The New York Times Co.-owned property's Industry & Trade channel debuted with 50 verticals, including aviation, construction and media. If that sounds like VerticalNet, the Internet flameout that served more than 60 b-to-b verticals in the dot-com era, Seth Alpert, managing director for AdMedia Partners, says there's little similarity.
“From About.com's perspective, this is a low-cost attempt to increase their footprint and gain more advertising dollars,” he said. “They're taking their business model and extending it into a different area. They're not going to do anything they don't know how to do.”
“We didn't think about VerticalNet,” said Maya Avrasin, About.com's b-to-b editor, adding: “I don't think we are overextended in any way.”
“Through extensive research into the various market sectors, we noticed a growing group of professionals who are seeking valuable content and information to help them accomplish their goals that they weren't finding online,” said Michael Daecher, About.com's senior VP-content and guide operations, in a statement. “In addition to our internal analytics tools, we looked at each industry's competitive landscape, revenue projections and demographics to help narrow our focus.”
The Industry & Trade channel will build on About.com's approach of using how-to and other targeted evergreen content to optimize search traffic. In October, About.com had about 46 million unique users, according to comScore data.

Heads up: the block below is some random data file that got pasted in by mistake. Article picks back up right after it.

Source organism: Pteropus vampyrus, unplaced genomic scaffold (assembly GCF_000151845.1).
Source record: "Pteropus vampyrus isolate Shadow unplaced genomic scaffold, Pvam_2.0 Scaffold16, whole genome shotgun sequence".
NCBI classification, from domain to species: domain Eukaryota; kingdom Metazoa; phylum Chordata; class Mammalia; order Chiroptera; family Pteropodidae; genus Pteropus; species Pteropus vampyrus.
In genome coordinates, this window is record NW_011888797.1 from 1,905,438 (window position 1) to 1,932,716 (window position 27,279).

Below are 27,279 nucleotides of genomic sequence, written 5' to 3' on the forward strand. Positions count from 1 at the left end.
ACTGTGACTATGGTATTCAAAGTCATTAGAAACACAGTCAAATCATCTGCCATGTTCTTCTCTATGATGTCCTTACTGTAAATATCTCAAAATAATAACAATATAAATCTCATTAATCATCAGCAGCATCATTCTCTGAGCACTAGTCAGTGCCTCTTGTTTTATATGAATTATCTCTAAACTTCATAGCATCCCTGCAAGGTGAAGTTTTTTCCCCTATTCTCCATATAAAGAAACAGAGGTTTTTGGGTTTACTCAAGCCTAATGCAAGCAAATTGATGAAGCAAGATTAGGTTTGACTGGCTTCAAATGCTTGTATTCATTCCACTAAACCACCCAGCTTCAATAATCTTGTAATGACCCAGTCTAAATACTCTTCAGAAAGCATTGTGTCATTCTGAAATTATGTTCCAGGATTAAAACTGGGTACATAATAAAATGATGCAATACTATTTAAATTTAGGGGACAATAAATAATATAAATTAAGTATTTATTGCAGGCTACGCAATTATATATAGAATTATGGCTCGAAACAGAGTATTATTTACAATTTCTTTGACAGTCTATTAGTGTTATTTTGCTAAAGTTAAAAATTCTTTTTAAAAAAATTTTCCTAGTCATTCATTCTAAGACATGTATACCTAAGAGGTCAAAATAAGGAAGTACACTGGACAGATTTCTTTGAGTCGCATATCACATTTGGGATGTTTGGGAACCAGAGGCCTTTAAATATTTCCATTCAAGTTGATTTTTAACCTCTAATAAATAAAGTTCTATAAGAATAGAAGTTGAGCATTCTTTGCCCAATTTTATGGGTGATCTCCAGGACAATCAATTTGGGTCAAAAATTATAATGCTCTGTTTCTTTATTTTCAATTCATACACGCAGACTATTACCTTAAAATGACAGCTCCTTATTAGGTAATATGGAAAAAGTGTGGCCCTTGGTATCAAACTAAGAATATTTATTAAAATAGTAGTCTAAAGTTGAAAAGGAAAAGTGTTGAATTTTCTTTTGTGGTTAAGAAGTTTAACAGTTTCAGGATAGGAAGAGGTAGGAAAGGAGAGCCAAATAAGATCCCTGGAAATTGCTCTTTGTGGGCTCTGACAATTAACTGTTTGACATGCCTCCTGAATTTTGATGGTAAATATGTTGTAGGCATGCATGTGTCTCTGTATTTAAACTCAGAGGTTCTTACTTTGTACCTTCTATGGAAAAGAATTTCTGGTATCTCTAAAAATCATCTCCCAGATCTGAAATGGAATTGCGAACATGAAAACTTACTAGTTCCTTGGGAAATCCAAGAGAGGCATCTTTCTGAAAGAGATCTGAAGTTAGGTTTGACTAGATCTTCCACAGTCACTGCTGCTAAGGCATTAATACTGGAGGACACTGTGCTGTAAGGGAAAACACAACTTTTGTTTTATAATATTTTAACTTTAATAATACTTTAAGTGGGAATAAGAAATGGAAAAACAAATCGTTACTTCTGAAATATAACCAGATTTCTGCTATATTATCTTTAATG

About.com is a profitable business for the New York Times Co. In the third quarter of this year, the About Group generated $32.5 million in revenue, up 5.5% from the third quarter in 2009. In the same time frame, About Group's operating profit increased slightly, from $13.7 million to $13.9 million.
At the same time, the Times Co.'s digital revenue is experiencing slower growth. Overall digital revenue at the company is anticipated to increase about 10% in the fourth quarter after posting 14.6% growth in the third.
About.com's move into numerous b-to-b markets at the same time seems counter to the trend in b-to-b media, which has been for media companies to focus on fewer verticals and dive deeper into them.
“I'm not losing sleep about [About.com],” said Frank Anton, CEO of construction industry media company Hanley Wood. “The construction market is big,” he added. “It can support many information sources, including About.com; and, given the state of the market, good information is crucially important to builders, architects and others in the industry.”
Alpert speculated that About.com does not pose a significant menace to existing b-to-b media companies. “I think the only form of threat this poses is that it could end up sucking some ad dollars away—could,” he said.